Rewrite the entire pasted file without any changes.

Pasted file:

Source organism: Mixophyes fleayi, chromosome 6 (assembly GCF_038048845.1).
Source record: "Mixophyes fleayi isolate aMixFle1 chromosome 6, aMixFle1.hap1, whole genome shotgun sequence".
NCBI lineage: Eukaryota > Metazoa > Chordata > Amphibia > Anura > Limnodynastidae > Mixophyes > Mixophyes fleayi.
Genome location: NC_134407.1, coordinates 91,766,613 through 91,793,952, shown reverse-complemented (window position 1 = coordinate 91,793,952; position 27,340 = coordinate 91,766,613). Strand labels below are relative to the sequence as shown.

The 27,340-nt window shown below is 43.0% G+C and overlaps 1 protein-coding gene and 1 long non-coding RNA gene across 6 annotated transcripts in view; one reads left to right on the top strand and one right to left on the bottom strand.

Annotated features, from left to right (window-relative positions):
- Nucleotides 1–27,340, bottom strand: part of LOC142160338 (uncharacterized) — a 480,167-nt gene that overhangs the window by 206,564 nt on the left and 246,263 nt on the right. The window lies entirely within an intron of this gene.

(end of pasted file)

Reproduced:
Source organism: Mixophyes fleayi, chromosome 6 (assembly GCF_038048845.1).
Source record: "Mixophyes fleayi isolate aMixFle1 chromosome 6, aMixFle1.hap1, whole genome shotgun sequence".
NCBI lineage: Eukaryota > Metazoa > Chordata > Amphibia > Anura > Limnodynastidae > Mixophyes > Mixophyes fleayi.
Genome location: NC_134407.1, coordinates 91,766,613 through 91,793,952, shown reverse-complemented (window position 1 = coordinate 91,793,952; position 27,340 = coordinate 91,766,613). Strand labels below are relative to the sequence as shown.

The 27,340-nt window shown below is 43.0% G+C and overlaps 1 protein-coding gene and 1 long non-coding RNA gene across 6 annotated transcripts in view; one reads left to right on the top strand and one right to left on the bottom strand.

Annotated features, from left to right (window-relative positions):
- Nucleotides 1–27,340, bottom strand: part of LOC142160338 (uncharacterized) — a 480,167-nt gene that overhangs the window by 206,564 nt on the left and 246,263 nt on the right. The window lies entirely within an intron of this gene.